Blue Nile's (Nasdaq: NILE ) top-line growth was outstanding through the first half of fiscal 2007, with revenues up 30.1% compared to the same period a year ago. (For the quarterly numbers, read our earnings take.) Business is booming for the online jewelry retailer, that much we know, but can it fully capitalize on what is sure to be a busy holiday shopping season and the company's first in Europe?
One hurdle that younger retailers face is that it takes time to develop the capacity necessary to handle a high-volume sales environment like the holidays. In 2003, its first holiday season as a publicly traded enterprise, RedEnvelope (Nasdaq: REDE ) , for example, didn't have an adequate inventory management system to properly manage customer traffic and buying patterns. Its shares suffered through much of 2004 as a result.
What steps has Blue Nile's management team taken to get ready for its first holiday season in Europe? To help us answer this question, we turn to Blue Nile's latest quarterly earnings conference call.
Bringing the bling to international markets
In his opening statement, CEO Mark Vadon asserts, "International growth will remain a priority for us going forward." To prepare for international opportunities that will come over the remainder of this fiscal year and beyond, Blue Nile has introduced some important initiatives.
One step was the opening of a new operation center in Ireland, which was unveiled in May. The new center enhances the company's ability to serve the U.K. market, as well as provide a "base of operations for expansion into the EU over the next several years," explains Vadon. However the focus on the immediate term lies in having the facility ready for the holiday season.
Another measure that Blue Nile has undertaken is broadening its jewelry offering. We learned in the question-and-answer session of the call that the U.K. and Canadian product offering isn't as deep as its U.S. counterpart. For that reason, shoppers in these regions have been "more focused on the engagement product line." A drawback of this is that engagement rings are less profitable than non-engagement jewelry.
So, one expectation is that margins from its international operation should improve over time as Blue Nile introduces more non-engagement items to the market. Just don't expect Blue Nile to diversify outside of jewelry anytime soon. During the Q&A, Vadon made it very clear that the company has no intentions "to take the brand beyond the jewelry category." He explains:
I think we feel the jewelry category is tremendously large; it's a $60 billion domestic market. And if we execute really well within that market, we'll be able to grow for a very long time. I think, when we look at the brand, we believe one of the mistakes a lot of retailers make is they expand too far. They expand their product lines too far and it dilutes the brand. I think we'd rather be really well known for being the best in the world at what we do rather than trying to put other luxury categories up there and gain a little more sales in the short term at the expense of the long-term value of the brand.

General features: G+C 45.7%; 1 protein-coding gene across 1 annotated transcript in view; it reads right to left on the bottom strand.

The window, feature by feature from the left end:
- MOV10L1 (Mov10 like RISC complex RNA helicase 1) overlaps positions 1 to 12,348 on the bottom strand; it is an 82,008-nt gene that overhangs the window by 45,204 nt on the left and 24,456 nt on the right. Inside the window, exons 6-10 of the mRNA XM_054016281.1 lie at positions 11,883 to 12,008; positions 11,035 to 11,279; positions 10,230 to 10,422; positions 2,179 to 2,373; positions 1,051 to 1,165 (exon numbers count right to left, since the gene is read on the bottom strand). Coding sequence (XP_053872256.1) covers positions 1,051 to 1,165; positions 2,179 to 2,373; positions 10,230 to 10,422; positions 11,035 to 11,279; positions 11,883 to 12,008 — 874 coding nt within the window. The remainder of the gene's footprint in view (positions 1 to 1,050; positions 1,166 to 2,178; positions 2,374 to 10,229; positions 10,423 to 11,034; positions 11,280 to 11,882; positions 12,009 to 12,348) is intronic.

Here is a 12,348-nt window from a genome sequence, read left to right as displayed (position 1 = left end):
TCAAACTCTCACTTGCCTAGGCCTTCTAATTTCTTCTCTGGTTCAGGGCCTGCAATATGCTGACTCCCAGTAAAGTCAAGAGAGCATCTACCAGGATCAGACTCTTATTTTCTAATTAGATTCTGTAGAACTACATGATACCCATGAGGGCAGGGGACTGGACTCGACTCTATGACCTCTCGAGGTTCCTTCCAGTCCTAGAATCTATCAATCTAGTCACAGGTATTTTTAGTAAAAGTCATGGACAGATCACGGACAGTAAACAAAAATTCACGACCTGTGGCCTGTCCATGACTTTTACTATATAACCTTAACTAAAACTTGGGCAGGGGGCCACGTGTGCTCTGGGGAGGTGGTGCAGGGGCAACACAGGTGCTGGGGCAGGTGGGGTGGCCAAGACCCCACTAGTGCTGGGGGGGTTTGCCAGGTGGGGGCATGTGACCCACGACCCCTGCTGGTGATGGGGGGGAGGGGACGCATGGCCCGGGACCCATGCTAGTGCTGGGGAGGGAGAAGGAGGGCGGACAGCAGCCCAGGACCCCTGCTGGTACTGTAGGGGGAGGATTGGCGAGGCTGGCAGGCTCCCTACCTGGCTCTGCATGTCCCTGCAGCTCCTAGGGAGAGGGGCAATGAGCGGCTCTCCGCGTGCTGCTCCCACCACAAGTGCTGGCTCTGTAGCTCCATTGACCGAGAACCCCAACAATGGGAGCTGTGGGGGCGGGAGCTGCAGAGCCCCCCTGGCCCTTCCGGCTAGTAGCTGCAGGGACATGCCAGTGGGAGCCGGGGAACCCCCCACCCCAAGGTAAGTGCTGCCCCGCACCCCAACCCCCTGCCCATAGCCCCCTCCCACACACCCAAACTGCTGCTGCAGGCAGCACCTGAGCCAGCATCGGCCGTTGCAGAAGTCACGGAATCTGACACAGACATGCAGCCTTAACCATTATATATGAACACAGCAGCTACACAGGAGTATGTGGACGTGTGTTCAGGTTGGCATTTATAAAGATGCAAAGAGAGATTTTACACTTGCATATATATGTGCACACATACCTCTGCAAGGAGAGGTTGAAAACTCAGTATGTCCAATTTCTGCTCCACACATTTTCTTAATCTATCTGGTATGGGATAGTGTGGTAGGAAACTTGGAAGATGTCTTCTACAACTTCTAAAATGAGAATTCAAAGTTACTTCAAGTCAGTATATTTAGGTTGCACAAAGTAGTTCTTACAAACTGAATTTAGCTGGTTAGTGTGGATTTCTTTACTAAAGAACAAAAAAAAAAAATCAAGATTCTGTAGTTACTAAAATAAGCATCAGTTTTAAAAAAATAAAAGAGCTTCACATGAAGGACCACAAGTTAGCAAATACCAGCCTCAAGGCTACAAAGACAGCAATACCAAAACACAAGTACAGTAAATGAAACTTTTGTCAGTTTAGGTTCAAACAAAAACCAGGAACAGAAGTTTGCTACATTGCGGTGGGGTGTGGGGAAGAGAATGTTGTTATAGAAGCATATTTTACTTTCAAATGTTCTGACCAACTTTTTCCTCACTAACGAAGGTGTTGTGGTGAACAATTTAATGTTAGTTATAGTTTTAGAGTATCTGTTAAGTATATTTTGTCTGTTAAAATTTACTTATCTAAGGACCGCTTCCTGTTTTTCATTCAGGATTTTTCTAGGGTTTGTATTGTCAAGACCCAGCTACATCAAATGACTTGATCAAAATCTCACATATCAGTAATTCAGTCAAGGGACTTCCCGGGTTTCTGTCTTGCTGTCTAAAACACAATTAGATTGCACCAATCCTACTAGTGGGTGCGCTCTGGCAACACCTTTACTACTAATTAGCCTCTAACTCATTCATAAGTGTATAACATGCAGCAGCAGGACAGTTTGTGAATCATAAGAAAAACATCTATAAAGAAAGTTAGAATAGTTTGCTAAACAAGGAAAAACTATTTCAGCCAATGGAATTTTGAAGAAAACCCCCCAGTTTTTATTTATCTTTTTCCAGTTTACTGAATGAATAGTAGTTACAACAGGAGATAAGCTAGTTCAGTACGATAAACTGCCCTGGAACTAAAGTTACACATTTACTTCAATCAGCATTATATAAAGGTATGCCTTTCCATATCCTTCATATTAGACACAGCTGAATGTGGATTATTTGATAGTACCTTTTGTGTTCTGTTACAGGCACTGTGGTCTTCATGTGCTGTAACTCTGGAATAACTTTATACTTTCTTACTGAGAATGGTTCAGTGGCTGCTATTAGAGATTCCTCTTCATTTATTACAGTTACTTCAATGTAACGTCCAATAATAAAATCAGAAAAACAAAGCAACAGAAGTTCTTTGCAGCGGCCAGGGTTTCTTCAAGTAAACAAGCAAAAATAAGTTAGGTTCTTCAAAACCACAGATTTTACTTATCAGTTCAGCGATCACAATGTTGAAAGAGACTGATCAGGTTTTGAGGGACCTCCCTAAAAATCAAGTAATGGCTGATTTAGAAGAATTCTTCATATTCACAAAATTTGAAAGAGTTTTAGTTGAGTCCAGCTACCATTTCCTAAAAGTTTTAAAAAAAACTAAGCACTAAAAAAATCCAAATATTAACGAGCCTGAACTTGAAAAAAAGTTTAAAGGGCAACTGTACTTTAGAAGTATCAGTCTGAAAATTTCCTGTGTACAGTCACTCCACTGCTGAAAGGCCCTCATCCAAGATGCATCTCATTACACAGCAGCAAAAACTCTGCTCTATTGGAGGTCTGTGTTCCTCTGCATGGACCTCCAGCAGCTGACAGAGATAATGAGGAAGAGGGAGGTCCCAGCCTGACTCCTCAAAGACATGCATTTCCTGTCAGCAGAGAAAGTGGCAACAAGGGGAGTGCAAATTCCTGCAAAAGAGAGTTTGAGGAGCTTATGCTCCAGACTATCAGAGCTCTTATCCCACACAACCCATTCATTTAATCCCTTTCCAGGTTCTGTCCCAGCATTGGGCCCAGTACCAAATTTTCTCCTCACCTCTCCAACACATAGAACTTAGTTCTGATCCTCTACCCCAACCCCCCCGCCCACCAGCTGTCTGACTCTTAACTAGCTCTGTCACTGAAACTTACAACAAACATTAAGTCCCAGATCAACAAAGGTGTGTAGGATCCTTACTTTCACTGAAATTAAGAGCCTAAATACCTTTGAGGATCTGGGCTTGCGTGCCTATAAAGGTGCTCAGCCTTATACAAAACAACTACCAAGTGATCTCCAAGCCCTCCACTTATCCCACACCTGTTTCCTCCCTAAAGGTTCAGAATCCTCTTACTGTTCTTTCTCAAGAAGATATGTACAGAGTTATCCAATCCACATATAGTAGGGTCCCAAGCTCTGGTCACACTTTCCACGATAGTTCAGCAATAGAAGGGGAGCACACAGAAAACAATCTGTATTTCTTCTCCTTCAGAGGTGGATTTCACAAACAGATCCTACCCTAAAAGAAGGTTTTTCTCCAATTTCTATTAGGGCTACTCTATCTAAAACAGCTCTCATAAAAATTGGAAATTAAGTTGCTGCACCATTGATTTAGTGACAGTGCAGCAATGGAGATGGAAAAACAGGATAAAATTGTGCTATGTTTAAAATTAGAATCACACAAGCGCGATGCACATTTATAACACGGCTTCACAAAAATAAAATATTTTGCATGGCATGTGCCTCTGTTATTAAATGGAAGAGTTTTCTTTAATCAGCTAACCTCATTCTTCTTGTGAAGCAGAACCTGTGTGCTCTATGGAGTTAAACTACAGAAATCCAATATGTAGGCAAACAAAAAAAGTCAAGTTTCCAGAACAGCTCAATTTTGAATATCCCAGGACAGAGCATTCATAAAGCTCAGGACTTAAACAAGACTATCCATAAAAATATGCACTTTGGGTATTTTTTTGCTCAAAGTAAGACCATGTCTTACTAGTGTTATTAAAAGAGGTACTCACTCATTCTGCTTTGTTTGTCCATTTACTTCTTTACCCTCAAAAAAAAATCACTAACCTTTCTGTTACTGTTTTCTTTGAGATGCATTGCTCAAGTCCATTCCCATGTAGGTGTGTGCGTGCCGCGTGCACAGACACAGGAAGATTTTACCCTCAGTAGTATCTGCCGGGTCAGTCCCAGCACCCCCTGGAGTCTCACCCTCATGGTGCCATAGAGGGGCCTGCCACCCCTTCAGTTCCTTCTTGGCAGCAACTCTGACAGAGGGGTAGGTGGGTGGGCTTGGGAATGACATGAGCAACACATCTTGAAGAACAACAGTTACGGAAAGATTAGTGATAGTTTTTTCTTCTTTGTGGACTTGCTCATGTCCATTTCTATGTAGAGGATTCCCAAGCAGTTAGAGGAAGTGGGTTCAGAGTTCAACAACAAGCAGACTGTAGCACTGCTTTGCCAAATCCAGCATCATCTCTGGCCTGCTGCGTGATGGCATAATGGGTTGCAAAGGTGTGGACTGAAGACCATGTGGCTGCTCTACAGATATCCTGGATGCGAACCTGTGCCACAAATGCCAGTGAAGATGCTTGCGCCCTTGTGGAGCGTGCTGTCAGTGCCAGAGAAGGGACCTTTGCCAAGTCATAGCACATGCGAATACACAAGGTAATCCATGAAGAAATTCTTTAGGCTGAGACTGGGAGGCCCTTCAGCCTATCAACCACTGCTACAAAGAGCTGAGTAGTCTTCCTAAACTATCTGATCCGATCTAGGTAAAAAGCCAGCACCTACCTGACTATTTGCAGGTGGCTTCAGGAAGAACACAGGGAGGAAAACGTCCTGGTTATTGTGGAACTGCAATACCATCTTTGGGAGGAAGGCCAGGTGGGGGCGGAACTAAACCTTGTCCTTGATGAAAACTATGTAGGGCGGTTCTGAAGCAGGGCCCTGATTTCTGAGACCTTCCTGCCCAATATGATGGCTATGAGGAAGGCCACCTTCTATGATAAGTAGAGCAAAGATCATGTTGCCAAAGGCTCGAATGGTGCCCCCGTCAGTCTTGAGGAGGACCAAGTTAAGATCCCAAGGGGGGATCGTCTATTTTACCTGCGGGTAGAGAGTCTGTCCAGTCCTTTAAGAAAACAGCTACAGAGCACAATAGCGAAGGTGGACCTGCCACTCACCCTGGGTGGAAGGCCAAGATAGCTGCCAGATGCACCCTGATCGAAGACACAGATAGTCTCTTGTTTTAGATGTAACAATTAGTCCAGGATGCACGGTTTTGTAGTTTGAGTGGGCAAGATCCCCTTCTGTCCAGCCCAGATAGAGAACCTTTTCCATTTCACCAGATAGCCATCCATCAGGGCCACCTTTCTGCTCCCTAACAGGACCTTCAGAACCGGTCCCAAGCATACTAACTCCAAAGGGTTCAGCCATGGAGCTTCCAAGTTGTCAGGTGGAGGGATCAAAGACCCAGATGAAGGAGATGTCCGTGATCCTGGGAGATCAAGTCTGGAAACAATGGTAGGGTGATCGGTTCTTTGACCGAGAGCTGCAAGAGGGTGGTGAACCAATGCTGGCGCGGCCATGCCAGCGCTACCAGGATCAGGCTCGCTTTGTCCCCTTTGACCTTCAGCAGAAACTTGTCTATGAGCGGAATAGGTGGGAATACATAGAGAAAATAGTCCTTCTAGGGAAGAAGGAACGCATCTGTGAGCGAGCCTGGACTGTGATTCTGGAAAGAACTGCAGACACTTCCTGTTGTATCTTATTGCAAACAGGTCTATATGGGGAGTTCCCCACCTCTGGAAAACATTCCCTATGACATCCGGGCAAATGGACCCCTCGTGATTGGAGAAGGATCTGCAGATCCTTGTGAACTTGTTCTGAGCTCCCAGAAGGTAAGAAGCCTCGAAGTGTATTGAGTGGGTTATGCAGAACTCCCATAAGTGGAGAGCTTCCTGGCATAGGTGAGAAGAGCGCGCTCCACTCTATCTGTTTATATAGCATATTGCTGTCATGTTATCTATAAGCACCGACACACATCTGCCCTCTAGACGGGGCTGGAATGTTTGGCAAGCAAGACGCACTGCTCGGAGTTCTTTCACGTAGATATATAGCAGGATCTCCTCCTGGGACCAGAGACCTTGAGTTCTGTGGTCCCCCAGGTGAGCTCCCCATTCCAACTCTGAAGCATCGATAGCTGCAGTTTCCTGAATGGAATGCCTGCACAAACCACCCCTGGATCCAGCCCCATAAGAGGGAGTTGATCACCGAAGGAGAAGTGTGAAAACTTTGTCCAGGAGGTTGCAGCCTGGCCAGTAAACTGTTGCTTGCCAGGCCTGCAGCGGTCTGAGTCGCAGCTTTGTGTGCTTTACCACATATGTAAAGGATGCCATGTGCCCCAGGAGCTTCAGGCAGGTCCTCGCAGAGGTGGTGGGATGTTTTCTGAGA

Focusing on being the best in the jewelry biz makes sense to me. My colleague Rick Aristotle Munarriz pointed out that there are other quasi-players in this market, ranging from high-end specialists like Tiffany (NYSE: TIF ) and Birks & Mayors (AMEX: BMJ ) to discounters like Wal-Mart (NYSE: WMT ) and Overstock (Nasdaq: OSTK ) . But so far, Blue Nile is ahead of the class ... way ahead. Why ruin what should remain a good thing for years to come? That seems to be the logic that Blue Nile's management team is employing.
As Blue Nile continues to expand its jewelry listings, it was also necessary to update its websites for the U.K. and Canada. Beyond displaying a deeper product listing, the new sites allow customers to purchase jewelry in local currencies. And once purchased, the items are insured and shipped for free via FedEx (NYSE: FDX ) Priority International.
These efforts appear to be paying off already. According to Vadon, sales in the U.K. exploded in the second quarter, up 133% from a year ago.
While sales accelerate overseas, Blue Nile hasn't lost sight of the importance of the domestic market. The newest additions to its domestic distribution center are expected to increase capacity to nearly $1 billion in sales. To put this in perspective, the e-tailer's total sales for 2006 were roughly $250 million.
Given the new capacity levels, it's clear that management has very high expectations. As the holiday season approaches, it will be exciting to see how these initiatives -- domestically and abroad -- pay off for the company and for shareholders.
Is more bling in store for Blue Nile? It sure looks like a dazzling holiday season is on the way.
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